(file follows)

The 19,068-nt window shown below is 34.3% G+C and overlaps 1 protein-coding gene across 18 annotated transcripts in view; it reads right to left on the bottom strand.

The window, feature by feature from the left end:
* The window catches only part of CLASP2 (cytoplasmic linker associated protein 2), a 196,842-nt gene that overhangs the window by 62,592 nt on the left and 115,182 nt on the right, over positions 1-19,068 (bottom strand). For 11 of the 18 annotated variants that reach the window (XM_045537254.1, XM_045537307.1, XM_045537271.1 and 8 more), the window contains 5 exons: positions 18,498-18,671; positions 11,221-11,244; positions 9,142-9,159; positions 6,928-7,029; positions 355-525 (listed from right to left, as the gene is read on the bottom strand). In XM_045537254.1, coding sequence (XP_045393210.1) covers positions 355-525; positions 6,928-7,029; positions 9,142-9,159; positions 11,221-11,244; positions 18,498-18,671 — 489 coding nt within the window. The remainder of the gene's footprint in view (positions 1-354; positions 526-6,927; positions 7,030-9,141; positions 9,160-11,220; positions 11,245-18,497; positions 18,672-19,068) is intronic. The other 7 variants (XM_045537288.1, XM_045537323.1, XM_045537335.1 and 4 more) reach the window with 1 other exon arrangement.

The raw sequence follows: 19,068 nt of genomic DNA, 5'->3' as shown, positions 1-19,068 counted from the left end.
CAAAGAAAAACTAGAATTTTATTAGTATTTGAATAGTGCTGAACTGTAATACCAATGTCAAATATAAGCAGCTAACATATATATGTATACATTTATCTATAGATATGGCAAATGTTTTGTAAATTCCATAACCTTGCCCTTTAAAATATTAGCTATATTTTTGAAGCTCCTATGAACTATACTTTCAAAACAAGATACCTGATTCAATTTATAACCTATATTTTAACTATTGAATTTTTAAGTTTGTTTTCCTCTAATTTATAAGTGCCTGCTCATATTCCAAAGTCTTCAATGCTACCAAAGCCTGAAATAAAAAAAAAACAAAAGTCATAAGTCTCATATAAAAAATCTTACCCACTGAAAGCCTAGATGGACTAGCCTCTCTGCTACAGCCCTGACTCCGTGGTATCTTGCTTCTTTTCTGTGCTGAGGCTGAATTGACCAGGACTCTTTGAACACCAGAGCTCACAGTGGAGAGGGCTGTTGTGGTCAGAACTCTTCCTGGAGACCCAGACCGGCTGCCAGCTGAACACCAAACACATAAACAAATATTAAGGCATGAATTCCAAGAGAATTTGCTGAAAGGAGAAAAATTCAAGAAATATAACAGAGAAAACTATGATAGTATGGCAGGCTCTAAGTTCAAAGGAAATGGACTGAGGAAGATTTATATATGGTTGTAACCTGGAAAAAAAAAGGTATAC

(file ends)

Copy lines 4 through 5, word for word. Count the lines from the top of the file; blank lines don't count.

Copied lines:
The raw sequence follows: 19,068 nt of genomic DNA, 5'->3' as shown, positions 1-19,068 counted from the left end.
CAAAGAAAAACTAGAATTTTATTAGTATTTGAATAGTGCTGAACTGTAATACCAATGTCAAATATAAGCAGCTAACATATATATGTATACATTTATCTATAGATATGGCAAATGTTTTGTAAATTCCATAACCTTGCCCTTTAAAATATTAGCTATATTTTTGAAGCTCCTATGAACTATACTTTCAAAACAAGATACCTGATTCAATTTATAACCTATATTTTAACTATTGAATTTTTAAGTTTGTTTTCCTCTAATTTATAAGTGCCTGCTCATATTCCAAAGTCTTCAATGCTACCAAAGCCTGAAATAAAAAAAAAACAAAAGTCATAAGTCTCATATAAAAAATCTTACCCACTGAAAGCCTAGATGGACTAGCCTCTCTGCTACAGCCCTGACTCCGTGGTATCTTGCTTCTTTTCTGTGCTGAGGCTGAATTGACCAGGACTCTTTGAACACCAGAGCTCACAGTGGAGAGGGCTGTTGTGGTCAGAACTCTTCCTGGAGACCCAGACCGGCTGCCAGCTGAACACCAAACACATAAACAAATATTAAGGCATGAATTCCAAGAGAATTTGCTGAAAGGAGAAAAATTCAAGAAATATAACAGAGAAAACTATGATAGTATGGCAGGCTCTAAGTTCAAAGGAAATGGACTGAGGAAGATTTATATATGGTTGTAACCTGGAAAAAAAAAGGTATAC